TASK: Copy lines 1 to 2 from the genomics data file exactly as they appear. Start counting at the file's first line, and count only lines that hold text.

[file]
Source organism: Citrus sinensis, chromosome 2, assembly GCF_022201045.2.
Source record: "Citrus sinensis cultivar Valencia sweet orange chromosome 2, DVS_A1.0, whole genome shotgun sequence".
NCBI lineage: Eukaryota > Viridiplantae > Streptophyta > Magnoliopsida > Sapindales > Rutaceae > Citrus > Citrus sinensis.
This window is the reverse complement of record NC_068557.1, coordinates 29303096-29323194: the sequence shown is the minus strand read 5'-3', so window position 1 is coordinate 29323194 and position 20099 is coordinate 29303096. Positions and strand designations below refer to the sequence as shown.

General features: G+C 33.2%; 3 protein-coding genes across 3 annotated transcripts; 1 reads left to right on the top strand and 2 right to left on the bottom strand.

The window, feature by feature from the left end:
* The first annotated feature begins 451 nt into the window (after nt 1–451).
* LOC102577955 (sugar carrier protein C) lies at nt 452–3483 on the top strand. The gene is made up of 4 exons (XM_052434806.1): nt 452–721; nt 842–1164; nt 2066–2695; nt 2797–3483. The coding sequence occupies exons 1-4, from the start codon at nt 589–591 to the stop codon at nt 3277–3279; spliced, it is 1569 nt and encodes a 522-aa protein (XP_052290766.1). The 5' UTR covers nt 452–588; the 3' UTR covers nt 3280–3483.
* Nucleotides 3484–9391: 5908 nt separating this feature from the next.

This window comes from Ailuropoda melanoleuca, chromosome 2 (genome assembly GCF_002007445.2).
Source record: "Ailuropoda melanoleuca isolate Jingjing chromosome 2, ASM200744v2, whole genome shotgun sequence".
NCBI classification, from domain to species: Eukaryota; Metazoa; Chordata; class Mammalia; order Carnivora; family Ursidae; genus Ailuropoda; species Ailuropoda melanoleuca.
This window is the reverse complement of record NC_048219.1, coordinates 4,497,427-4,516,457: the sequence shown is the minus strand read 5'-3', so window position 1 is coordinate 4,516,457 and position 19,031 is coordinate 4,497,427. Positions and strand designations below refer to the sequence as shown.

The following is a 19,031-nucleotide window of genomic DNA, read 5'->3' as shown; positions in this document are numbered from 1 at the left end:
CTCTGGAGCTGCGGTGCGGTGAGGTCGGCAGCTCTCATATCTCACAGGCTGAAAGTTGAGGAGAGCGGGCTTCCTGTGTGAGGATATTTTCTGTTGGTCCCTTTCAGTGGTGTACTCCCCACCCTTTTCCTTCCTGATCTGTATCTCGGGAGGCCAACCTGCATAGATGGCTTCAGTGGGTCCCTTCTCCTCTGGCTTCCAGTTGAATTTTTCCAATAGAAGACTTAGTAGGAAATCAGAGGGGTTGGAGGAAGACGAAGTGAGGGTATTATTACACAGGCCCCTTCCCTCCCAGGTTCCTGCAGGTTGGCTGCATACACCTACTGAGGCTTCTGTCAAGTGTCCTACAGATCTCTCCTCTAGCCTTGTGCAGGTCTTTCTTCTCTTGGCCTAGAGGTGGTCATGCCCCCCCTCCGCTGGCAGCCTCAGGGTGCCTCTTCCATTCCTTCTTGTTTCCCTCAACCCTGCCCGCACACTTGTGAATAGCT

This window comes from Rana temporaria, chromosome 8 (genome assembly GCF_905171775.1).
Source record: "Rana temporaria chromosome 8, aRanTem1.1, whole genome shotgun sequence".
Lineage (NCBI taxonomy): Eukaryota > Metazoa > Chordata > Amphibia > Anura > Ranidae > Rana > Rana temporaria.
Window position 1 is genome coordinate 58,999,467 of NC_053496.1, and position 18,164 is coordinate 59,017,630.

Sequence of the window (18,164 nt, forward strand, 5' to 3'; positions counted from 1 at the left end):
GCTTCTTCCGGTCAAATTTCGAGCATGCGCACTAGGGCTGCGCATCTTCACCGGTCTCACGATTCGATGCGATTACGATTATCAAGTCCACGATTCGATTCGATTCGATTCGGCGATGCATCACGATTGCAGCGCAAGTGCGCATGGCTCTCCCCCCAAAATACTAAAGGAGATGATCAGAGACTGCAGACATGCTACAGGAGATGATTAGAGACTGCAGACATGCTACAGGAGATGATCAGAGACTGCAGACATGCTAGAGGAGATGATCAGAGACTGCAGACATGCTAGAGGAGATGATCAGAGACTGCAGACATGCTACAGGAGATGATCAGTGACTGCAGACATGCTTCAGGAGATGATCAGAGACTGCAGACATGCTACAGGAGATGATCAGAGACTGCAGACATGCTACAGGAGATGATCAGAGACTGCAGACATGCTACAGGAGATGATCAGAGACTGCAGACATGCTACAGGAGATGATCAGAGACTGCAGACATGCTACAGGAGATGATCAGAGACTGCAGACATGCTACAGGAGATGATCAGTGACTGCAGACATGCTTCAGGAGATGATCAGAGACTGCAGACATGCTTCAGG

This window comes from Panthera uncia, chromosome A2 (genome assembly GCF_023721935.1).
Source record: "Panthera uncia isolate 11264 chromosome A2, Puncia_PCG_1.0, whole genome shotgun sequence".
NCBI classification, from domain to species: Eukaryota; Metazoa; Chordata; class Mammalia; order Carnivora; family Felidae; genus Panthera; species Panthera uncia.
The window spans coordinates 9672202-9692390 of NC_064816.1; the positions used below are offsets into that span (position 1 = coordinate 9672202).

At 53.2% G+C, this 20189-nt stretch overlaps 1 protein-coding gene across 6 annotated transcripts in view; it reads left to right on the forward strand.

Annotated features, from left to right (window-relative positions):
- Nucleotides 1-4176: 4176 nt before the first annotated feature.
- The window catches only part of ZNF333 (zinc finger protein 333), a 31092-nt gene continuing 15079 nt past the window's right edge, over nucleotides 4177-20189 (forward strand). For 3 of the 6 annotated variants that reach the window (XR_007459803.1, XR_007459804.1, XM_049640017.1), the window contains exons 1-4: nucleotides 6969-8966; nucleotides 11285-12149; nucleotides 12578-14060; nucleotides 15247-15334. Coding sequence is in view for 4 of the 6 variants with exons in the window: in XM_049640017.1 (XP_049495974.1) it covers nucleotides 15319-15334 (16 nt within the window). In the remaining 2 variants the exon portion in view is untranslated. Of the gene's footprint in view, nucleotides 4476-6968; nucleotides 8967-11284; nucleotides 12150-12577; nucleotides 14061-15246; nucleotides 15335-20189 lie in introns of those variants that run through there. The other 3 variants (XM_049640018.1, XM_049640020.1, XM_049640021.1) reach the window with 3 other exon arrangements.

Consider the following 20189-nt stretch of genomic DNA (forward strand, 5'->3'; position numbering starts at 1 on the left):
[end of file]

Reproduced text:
Source organism: Citrus sinensis, chromosome 2, assembly GCF_022201045.2.
Source record: "Citrus sinensis cultivar Valencia sweet orange chromosome 2, DVS_A1.0, whole genome shotgun sequence".